In a free society, vice is control through decentralized social enforcement of social, ethical, and religious norms. The great problem of statism is that it turns vices into crimes, and then when the law is repealed, people forget that there are, after all, certain social norms that nonetheless need to be upheld and will be upheld once society is managing itself rather than being managed by the state.
Consider the case of classroom plagiarism, for example. A teacher wrote to me with a concern that the repeal of intellectual property law would make it more difficult to punish students for turning in work that claimed to original but was actually copied from elsewhere. I pointed out that the police and courts are not involved in the enforcement of classroom rules now, so why would a change in federal legislation be any different? Plagiarism is still plagiarism.
IP law has really had the effect of distorting our society's sense of all of these matters. It has made everyone too unwilling to admit our dependence on imitation and emulation as institutions that permit and encourage progress. It has made people too shy to copy the success of others and admit to doing so. Writers, artists, entrepreneurs all live with this weird burden of expectation that everything they do must be completely original and they must never draw from others sources. It's preposterous!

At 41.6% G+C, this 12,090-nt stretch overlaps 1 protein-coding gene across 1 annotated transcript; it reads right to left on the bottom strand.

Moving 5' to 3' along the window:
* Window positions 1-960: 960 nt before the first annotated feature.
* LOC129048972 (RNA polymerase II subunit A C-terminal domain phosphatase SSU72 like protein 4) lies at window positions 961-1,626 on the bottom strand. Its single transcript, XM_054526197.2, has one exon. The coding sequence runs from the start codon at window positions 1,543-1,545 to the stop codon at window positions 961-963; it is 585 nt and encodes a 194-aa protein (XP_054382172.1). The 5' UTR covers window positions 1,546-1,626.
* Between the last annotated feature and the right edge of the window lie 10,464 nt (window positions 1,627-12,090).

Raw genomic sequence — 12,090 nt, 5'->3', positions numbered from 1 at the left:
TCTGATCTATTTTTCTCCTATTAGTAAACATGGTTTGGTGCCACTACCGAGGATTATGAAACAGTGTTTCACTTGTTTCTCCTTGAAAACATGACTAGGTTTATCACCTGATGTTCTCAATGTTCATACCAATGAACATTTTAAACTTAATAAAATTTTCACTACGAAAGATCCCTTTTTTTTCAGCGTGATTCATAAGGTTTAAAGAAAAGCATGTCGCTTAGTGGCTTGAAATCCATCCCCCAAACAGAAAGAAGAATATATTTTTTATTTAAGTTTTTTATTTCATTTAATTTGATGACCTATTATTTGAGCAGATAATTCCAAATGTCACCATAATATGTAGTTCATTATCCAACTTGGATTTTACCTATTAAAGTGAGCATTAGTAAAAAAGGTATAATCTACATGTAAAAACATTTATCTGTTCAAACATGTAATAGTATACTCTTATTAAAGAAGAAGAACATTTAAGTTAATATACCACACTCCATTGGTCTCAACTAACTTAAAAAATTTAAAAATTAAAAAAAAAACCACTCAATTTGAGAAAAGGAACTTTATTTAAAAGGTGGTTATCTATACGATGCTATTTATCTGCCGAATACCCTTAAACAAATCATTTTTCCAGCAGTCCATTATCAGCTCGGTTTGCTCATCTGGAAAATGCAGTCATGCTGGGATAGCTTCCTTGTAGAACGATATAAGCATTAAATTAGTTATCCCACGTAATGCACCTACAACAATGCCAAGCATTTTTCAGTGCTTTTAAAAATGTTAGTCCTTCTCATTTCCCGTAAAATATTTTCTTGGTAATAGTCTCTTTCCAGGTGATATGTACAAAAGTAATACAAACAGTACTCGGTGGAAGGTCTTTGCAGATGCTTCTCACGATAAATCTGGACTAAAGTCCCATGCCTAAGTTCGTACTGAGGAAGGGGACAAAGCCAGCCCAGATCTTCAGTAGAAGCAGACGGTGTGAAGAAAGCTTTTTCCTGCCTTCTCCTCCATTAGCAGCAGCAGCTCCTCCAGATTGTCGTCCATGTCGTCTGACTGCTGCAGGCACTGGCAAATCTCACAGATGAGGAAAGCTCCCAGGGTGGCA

On the other hand, we are too quick to credit the state for preventing the mass outbreak of old-fashioned vice. Even without copyright and patent, some kinds of behaviors and practices will remain shoddy, unseemly, ungracious, conniving, and social unacceptable. What, for example, would you say about a local author who claim to write a new play that turned out to be written by Shakespeare? Doing this is perfectly legal right now. But the person would be regarded as a lout and a fool for the rest of his life.
Hence, the repeal of "intellectual property" law does not mean some sort of crazed free-for-all chaos in which no one can be entirely sure of anyone's identity, creations, who wrote what, what company did what, where credit is due, what one's commitments are, and the like. What we will gain is a great sense of our moral obligations to each other.
And in the absence of the state's grant of monopoly privilege, we will become ever more vigilant in giving credit where it is due. You still have to be a nice person who acts with a sense of fairness, equanimity, and justice, as conventionally understood. If you don't, the state will not crack your skull, but you will lose something profoundly important.